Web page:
Furthermore,  the protest at the Summit encapsulates the different visions of how environmental protection should happen, and how the benefits of regulation should be felt. So in my book, I showed the tensions around conflicting worldviews and values embodied in the policymaking process, particularly around climate change. The early years of California’s climate change programs were often focused on a global concept, without understanding the causes of climate change actually happen from the same processes that create local pollution (refineries, goods movement). These processes create local pollution that contribute to disparate public health impacts in disadvantaged communities of color

But oftentimes, this sort-of what I call “carbon reductionist” approach was applied. It is a myopic idea of only focusing on carbon emissions, not how fossil fuel burning is impacting greater society and marginalized populations. And who suffers most? Richmond, California has the Chevron refinery —the largest oil refinery west of the Mississippi and the single largest gross emitter of carbon emissions in California — residents are forced to breathe toxic air while the focus is on only global climate change programs. That was the major gripe of environmental justice advocates in the early years of California’s climate programs: all the resources, time, funding, and energy staff spent on global climate change programs and not on protecting public health at a local level or prioritizing multi-benefit policy programs – local pollution and global pollution strategies were siloed from one another.   

Your book talks about the relationship between state and local governments and how the entrance point for EJ communities to engage is the planning process. Today, this is playing out in the implementation of SB 1000. What are you learning in its implementation?

SB 1000 was passed in 2016 and became operational in 2018. It requires cities and counties that have an environmental justice community within their jurisdiction (identified through CalEnviroScreen) to address environmental justice in their general plans. When the local government updates their general plan, either through a comprehensive manner or updating two or more elements of a general plan, they must now include an environmental justice element to address some of those disproportionate environmental impacts happening in their local communities.

It is an emerging issue with no norms, key metrics or best practices, so cities and counties are learning as they go. Roughly a decade ago, many cities were pioneers for doing a public health or wellness element within their plan. These communities are adapting that into an environmental justice element. There are also other cities starting from scratch, and just trying to comply with the law. It is quite evident when a city is just submitting a pro forma analysis. It does not address the underlying issues of environmental injustice in their city or county.

I am researching how it is being implemented and watching how the California Department of Justice weighs in on these local land use issues. The AG’s office is issuing guidance letters and comment letters, essentially putting the cities and counties on notice that their environmental justice element is being reviewed. So, that's a hammer or leverage that could eventually lead to better and more substantive and meaningful environmental justice elements. We saw this with former AG Jerry Brown, where he sued counties for failing to comply with AB 32, which he interpreted extended to the general plans.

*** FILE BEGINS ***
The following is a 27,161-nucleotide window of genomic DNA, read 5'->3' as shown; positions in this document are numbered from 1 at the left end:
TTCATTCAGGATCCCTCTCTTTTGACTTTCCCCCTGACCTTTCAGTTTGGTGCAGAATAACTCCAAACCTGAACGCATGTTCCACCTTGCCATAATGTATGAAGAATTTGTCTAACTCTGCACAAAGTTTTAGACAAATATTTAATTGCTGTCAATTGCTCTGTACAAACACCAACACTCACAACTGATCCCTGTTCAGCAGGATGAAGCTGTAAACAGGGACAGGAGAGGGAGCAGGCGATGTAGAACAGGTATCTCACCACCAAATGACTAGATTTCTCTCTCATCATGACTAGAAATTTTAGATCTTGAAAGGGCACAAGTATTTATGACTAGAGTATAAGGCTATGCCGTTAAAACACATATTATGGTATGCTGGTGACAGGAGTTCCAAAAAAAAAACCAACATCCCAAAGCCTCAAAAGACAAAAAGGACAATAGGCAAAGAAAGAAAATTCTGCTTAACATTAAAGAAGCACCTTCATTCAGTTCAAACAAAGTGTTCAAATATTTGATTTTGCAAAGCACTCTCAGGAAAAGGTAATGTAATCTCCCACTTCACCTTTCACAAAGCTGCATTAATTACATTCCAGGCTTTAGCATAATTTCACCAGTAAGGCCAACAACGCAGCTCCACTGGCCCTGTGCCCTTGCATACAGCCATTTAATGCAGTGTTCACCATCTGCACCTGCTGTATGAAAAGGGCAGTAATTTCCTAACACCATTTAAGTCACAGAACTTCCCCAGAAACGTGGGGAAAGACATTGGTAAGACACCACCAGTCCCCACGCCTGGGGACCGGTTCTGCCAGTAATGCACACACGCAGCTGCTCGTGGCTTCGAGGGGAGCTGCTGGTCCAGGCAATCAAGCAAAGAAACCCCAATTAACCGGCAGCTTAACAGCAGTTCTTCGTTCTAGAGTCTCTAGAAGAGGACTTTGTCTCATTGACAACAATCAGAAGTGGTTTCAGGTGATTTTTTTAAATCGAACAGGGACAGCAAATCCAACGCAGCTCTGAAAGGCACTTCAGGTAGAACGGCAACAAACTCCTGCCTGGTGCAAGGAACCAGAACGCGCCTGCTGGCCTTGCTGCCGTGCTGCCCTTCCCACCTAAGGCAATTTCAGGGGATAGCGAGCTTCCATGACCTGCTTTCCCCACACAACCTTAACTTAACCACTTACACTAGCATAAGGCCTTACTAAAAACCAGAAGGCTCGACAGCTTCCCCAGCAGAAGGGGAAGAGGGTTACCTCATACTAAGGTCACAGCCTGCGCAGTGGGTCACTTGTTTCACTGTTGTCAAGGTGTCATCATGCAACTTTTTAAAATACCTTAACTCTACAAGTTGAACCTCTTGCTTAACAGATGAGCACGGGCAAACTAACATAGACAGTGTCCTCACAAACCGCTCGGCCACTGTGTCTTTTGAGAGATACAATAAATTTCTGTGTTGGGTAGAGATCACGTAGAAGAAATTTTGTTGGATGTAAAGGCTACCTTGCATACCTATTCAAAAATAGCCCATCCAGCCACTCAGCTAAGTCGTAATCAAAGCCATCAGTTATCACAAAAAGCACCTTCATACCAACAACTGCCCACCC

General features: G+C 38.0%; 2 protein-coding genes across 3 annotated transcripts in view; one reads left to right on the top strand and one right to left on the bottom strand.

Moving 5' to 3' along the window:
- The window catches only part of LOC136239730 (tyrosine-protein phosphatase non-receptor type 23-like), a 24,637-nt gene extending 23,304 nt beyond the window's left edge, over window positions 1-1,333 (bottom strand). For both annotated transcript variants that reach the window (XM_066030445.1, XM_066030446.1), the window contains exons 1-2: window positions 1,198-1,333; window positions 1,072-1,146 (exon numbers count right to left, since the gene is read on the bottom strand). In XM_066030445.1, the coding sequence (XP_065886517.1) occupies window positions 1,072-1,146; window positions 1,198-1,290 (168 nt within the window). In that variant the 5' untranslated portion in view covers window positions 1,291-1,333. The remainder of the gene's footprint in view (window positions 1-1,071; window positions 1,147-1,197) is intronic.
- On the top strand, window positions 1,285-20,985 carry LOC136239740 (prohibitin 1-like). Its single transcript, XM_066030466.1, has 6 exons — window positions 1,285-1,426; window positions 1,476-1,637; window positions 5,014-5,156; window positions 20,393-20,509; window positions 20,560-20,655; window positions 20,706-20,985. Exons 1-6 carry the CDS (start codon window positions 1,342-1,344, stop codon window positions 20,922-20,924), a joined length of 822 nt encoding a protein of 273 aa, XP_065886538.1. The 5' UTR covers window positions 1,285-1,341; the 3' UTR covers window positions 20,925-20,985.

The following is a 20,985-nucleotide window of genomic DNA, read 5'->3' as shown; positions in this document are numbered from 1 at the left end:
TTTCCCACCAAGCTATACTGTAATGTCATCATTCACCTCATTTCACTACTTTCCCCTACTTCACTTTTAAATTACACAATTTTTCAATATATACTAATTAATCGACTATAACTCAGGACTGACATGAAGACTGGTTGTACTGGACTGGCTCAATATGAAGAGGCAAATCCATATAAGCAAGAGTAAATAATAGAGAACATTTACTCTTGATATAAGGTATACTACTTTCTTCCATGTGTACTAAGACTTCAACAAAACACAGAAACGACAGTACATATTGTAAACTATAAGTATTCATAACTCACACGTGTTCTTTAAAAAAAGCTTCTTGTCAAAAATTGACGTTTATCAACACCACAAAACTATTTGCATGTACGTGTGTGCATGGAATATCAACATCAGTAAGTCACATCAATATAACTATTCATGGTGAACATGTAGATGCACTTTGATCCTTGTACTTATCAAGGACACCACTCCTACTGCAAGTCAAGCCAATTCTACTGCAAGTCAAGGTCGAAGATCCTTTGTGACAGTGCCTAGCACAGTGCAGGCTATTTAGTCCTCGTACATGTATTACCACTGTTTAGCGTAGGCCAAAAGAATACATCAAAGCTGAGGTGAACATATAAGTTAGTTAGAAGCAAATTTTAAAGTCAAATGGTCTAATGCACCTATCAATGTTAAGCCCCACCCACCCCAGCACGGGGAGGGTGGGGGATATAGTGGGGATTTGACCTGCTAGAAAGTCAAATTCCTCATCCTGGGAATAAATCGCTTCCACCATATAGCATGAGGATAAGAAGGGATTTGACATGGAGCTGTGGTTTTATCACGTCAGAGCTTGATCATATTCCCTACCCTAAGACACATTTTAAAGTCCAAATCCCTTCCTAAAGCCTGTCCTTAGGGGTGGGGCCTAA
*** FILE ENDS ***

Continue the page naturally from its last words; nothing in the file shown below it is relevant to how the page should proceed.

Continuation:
Unsurprisingly, a key finding out of interviews and content analysis is that governments working off of their prior public health elements are doing the best. Having the precursor of a health and wellness element to their general plan is a huge leg up.

Let's close with your recent research, studying the impact of wildfires on farmworker communities. California, changed forever by both wildfires and the work of labor leaders like Cesar Chavez and Dolores Huerta. What types of planning resources for resiliency do we need to protect these essential workers?

Our changing climate is leading to more wildfires. These fires happen at a higher frequency and are more severe. My research looked at the Thomas Fire in Santa Barbara and Ventura Counties, which at the time was the second-largest wildfire in California's history by acreage. And we saw that governments intentionally ignored the needs of these migrant communities. Oftentimes, they are rendered invisible in the policy context, largely because they are undocumented. Political choices are being made about where resources and planning disaster relief should be allocated, or what populations are considered “worthy disaster victims”.  

When the Thomas Fire hit, emergency evacuation orders weren't translated in languages most commonly spoken in the area. This was primarily impacting Latino migrants from Mexico as well indigenous migrants, that don't speak Spanish or English. It took migrant rights groups and environmental justice organizations coming together to do the translation, to provide protective equipment for workers that were pressured to safeguard the crops. These workers are picking crops in toxic and smoking ash, but not given any type of protective equipment to protect themselves. Additionally, these workers are not provided any unemployment assistance if they lose their job if the fields are overtaken by fire or if they get sick because of working in those conditions.

Furthermore, these workers have no access to health care or federal disaster relief (FEMA) funds. These migrant rights groups had to fill that gap. They raised over $2 million in private disaster relief funds for individuals that couldn't access other state and local funding.

 

When we are thinking about resilience and disaster planning, we need to think about these socially vulnerable communities that provide the sustenance for the rest of the world. Ultimately, the nexus between disaster planning, environmental justice elements, and state government climate programs have to work more collaboratively to safeguard these communities.

"What we're seeing is a new era of environmentalism where ambitious policymakers have to create a new political calculus in addressing climate change, the Green New Deal, and environmental justice groups."—Michael Méndez